Ignorance Is Bliss
Keeping load bearing assemblies together is the role of structural fasteners. Using the correct geometry, implementation, and composition of these critical elements can spell the difference between blissful ignorance of their success and razor sharp focus on their failure. Choosing the best one would seem to be a simple matter of selecting the geometrically correct fastener made from the strongest materials for a given cost. This is not necessarily ideal. For example, a higher grade of steel bolt may exhibit better tensile strength, but that increase in strength may also make it more prone to brittle fracture. In applications where a certain amount of elasticity is required the lower grade of steel would be not only more desirable, but also possibly life saving.
Not Always Discrete
There are two broad categories of fasteners used to join two structural elements together:
Welds and adhesives fall into this category. Welding is the process of melting the substrates along a joint or seam, usually with a sacrificial medium melted into the joint as well. Metallic and thermoplastic welds are utilized, but by far the most common type of welding is performed on metals. In some cases metallic welds are stronger and less prone to failure than the substrates, which helps explain some of its usefulness in structural construction.
Adhesives bond pieces together without substantially changing the substrates. Gluing, brazing, and soldering are examples of this technique. Careful matching of adhesive and substrate compositions must be performed in order to achieve structural integrity.
Bolts, screws, rivets, clamps, and nails are typical examples of discrete fasteners. Screws and nails rely on some form of friction between the fastener component and substrate to maintain structural integrity, while rivets and clamps provide mechanical blocking to keep pieces together. Bolts and screws incorporating nuts and/or washers use a combination of friction and mechanical blocking to function correctly.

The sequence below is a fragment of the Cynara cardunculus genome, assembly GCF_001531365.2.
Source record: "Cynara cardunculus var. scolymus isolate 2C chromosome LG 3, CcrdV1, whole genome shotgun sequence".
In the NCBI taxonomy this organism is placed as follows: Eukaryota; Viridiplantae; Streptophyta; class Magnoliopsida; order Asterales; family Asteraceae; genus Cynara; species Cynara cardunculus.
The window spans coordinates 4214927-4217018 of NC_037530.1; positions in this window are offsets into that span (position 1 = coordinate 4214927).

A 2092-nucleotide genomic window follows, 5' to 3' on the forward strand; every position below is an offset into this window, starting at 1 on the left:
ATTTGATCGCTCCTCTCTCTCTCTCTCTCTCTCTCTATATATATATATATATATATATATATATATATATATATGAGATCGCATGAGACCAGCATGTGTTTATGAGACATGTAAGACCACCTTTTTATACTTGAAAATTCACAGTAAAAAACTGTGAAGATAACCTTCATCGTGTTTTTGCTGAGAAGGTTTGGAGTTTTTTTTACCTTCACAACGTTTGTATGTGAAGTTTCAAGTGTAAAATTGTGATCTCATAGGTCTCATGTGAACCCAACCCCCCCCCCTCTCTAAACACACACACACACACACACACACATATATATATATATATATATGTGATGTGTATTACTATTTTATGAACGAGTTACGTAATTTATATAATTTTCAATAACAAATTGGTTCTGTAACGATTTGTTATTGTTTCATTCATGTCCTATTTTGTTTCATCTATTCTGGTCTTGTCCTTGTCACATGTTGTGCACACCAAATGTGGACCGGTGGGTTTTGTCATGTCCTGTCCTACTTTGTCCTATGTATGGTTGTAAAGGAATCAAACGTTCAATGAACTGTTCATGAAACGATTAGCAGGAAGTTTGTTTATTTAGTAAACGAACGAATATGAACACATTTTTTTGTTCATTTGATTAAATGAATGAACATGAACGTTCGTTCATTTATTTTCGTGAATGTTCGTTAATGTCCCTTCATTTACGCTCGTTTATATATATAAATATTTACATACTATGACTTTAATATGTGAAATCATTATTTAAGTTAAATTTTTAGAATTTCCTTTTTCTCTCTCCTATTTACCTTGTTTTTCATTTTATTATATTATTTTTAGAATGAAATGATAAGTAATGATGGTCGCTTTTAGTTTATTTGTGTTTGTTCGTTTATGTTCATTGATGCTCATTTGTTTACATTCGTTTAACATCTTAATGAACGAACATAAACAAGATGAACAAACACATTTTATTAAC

Within this broad category are many, many specification and application requirements. For example, hex bolts and hex cap screws may appear to be similar but in fact have very different manufacturing and application specs. Hex bolts are used where the mechanical properties of the fastener are critical, and hex cap screws are used where tight machining tolerance of the fastener itself is also important. Blind rivets require less installation effort but do not have the structural integrity of solid rivets. Wood screws have better tensile holding strength than nails but tend to experience brittle failure in shear. And so on.
The Design Challenge
Given the incredible array of fastening choices facing the structural engineer, it is not always immediately obvious which to use. Do the joined elements need to be disassembled for future inspection or maintenance? Can the substrates withstand the heat stress of welding? Will bolt holes concentrate fatigue stresses? Is an epoxy adhesive adequate for potting foundation bolts? Are six rivets per foot adequate to keep the panel in place during 60 mph winds? Are A325 bolts strong enough? Does the local building code specify nailed sheathing? Specification awareness, experience, and training are vital in these critical design decisions. Consequently, different fastener types may be selected for the same application simply due to the preference of the engineer and other project considerations such as cost, safety factors, availability, and aesthetics.
The last critical step in the fastening process is the actual assembly. The most detailed and accurate analysis can be worthless if follow up is not conducted to ensure adherence to specifications and to help ascertain whether the correct design decisions were made. Testing, maintenance, inspection, and forensic reviews not only help ensure structural integrity but can also serve to refine application and specification criteria. And continuous improvement in structural fasteners is really something to be fixated on.